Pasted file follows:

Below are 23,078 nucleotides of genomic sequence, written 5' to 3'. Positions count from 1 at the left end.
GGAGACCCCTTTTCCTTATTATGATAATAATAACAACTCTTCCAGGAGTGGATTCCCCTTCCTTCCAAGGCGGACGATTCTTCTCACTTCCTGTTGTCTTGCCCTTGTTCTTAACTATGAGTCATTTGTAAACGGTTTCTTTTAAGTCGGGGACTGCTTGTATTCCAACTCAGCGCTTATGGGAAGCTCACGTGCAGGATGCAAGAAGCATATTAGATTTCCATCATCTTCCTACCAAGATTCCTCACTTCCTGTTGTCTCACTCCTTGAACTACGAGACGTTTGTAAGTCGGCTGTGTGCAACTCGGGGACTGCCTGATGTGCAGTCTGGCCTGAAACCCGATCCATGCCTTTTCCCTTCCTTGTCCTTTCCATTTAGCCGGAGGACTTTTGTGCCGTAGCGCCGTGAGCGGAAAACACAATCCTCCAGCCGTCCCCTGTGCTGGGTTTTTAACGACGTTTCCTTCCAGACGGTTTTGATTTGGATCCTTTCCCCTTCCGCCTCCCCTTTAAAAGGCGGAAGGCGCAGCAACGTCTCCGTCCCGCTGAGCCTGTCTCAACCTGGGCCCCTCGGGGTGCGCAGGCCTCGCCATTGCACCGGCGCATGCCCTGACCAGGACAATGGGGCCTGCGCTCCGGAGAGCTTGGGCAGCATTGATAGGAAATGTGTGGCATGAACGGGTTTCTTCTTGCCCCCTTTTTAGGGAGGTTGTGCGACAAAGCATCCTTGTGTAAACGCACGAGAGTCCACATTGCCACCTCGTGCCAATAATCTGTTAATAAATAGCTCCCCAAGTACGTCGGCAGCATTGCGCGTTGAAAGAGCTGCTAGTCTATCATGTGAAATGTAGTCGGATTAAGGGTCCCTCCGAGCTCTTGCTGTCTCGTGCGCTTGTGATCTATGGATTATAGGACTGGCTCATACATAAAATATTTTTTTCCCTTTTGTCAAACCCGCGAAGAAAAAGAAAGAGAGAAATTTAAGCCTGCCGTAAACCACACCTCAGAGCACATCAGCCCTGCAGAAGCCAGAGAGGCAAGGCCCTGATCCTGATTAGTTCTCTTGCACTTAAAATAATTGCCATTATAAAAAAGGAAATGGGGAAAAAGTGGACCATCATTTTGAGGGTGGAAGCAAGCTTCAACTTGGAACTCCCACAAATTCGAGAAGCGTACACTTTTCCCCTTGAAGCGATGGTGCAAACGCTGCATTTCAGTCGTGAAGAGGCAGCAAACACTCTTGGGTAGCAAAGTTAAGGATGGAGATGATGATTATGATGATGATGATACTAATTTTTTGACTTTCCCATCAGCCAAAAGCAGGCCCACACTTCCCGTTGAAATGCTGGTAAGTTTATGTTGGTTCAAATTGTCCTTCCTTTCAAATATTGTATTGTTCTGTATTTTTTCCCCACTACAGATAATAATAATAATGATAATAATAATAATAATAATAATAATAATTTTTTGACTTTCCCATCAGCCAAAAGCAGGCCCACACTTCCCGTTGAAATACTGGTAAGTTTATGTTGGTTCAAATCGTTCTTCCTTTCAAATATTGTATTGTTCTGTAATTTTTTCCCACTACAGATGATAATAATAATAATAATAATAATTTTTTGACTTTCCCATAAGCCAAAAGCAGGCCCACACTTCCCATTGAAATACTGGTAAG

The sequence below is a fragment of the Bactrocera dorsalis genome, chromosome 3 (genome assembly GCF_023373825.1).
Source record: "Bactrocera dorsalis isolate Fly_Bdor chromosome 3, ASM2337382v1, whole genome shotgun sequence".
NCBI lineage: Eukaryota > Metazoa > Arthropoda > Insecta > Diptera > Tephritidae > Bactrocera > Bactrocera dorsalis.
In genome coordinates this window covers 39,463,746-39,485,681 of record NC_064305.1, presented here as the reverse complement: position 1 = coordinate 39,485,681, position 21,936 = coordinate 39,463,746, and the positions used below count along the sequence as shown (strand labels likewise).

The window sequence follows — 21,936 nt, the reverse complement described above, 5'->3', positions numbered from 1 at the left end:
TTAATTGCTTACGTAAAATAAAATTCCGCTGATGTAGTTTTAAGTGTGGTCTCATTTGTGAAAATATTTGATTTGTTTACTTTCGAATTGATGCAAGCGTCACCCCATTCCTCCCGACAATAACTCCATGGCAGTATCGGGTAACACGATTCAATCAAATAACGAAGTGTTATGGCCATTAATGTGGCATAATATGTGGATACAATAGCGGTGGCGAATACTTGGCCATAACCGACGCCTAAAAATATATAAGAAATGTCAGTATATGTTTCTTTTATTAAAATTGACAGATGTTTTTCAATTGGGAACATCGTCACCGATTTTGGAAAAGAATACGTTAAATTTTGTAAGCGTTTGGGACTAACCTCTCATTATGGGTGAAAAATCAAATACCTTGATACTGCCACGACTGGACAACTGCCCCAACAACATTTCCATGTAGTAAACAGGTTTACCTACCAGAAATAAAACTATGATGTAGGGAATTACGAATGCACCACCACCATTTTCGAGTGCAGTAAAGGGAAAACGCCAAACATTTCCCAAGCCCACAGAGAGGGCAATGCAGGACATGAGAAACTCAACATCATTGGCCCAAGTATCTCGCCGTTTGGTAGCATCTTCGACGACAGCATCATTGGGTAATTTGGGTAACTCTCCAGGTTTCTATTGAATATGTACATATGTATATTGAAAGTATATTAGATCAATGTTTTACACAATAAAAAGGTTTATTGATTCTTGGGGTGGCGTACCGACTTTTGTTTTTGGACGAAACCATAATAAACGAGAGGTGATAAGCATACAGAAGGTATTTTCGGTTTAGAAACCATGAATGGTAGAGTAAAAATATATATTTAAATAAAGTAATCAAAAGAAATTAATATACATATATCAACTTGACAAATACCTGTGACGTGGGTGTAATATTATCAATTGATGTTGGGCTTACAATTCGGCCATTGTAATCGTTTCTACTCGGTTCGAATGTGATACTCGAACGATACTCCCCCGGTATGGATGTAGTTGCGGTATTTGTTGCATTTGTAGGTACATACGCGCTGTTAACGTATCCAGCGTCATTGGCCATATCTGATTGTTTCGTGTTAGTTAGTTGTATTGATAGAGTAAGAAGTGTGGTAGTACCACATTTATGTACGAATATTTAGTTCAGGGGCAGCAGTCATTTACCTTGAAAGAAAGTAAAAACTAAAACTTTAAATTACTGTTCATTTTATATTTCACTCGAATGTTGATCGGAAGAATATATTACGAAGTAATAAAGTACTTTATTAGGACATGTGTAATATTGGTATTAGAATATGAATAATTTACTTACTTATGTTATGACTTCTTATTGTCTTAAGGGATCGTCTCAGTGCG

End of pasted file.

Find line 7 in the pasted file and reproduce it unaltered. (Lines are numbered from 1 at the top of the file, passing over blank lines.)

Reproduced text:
The window sequence follows — 21,936 nt, the reverse complement described above, 5'->3', positions numbered from 1 at the left end: